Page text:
Supernova: rustfmt

Chaya Danzinger
2 min readJan 10, 2019


I previously wrote about Supernova, and my experience contributing to a project in a language I had never used before. Although my PR is still WIP status (I need to find time to get a solid grasp on Date/Time stuff in Rust, specifically using the chrono crate), I picked up some smaller issues in the interim to stay involved.

My most recent PR’s involved working off of a previous PR which introduced code linting with clippy, and taking it one step further by introducing rustfmt to help ensure consistent coding style in our CI pipeline.

I followed this minimal example to set up rustfmt in Travis CI after reading a little bit about how it works here. I was confused about the difference between nightly, stable, and beta until I did some reading and learned they refer to different release channels. This basically means you can write your code using a reliable version of Rust (stable), but those who want to try out experimental new features can use nightly or beta. Nightly is a release that happens every night, while beta is typically only used for testing stable code against an accumulation of nightly releases in a CI system. Appendix G of the Rust docs outlines the process and why it’s useful very clearly. Understanding how that all works, as well as going through the Travis CI Rust documentation, gave me the ability to read the .travis.yml file I had to modify and not feel totally lost, as well as make the requested changes.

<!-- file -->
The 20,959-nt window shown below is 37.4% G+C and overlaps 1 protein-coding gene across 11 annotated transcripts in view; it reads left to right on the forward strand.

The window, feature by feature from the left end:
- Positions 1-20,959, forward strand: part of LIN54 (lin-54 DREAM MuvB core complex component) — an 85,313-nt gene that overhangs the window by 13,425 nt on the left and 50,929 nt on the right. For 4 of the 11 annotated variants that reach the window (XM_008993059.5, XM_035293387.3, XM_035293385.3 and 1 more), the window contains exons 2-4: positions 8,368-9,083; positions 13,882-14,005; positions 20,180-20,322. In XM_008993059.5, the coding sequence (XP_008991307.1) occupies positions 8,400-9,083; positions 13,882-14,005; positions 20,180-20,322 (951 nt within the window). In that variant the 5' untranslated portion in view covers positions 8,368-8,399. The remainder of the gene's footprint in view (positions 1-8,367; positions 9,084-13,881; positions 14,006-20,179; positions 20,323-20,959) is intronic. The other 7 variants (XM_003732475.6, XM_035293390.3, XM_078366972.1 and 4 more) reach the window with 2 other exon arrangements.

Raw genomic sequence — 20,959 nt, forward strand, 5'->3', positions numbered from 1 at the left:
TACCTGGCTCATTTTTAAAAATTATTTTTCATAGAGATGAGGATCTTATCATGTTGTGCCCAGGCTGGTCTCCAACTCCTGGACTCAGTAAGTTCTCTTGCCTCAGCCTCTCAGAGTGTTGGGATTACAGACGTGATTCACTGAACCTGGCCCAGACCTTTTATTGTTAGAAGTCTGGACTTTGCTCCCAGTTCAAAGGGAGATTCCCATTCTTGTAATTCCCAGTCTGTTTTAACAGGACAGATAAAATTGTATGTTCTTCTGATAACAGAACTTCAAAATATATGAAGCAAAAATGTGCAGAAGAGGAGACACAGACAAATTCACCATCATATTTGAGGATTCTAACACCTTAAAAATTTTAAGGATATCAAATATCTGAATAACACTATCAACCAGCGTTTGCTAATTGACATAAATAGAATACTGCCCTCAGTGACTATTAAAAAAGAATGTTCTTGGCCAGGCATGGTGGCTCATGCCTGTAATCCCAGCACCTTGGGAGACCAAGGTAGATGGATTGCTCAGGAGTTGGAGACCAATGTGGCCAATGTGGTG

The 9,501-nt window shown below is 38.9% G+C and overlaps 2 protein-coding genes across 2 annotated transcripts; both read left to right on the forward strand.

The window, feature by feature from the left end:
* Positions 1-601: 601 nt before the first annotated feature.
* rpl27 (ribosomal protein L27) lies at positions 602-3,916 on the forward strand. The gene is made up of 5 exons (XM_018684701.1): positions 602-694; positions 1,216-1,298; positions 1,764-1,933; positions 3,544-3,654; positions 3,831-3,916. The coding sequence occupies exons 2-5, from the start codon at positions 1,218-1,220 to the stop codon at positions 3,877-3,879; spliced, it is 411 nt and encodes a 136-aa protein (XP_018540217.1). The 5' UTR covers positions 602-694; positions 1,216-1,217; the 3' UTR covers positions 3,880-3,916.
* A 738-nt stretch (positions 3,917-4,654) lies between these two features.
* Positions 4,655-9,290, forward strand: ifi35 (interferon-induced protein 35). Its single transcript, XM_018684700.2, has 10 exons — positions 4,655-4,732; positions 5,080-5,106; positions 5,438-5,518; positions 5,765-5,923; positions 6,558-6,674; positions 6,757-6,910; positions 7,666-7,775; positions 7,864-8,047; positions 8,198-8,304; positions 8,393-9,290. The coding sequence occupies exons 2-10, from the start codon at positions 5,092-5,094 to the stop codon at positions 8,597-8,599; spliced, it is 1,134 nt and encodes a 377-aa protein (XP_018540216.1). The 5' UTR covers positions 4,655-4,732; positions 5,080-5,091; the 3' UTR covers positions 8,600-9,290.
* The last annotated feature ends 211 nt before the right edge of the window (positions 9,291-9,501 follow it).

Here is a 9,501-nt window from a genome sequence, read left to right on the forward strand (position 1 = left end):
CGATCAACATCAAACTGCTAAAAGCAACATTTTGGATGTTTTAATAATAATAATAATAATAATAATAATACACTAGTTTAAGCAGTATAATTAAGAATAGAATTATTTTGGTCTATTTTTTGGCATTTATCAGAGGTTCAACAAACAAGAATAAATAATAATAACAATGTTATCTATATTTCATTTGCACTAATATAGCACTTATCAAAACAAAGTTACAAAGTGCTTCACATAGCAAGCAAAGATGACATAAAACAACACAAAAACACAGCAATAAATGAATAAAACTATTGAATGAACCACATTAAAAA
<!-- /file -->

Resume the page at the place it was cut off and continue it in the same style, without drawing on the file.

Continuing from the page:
As a student, I have found that while we spend a considerable amount of time learning specific programming languages, we never really touch upon these seemingly less significant processes (like CI pipelines and the tools that are often used). My experiences contributing to Open Source is slowly teaching me how these processes are actually extremely useful and highly used/valued in the work force.

One of the reasons I love working in Open Source, especially as a student, is that it gives you so much exposure to tools, processes, and methods used by actual companies in real projects. Idk about you, but I can’t think of a better way to prepare myself for the ‘real world’ than that.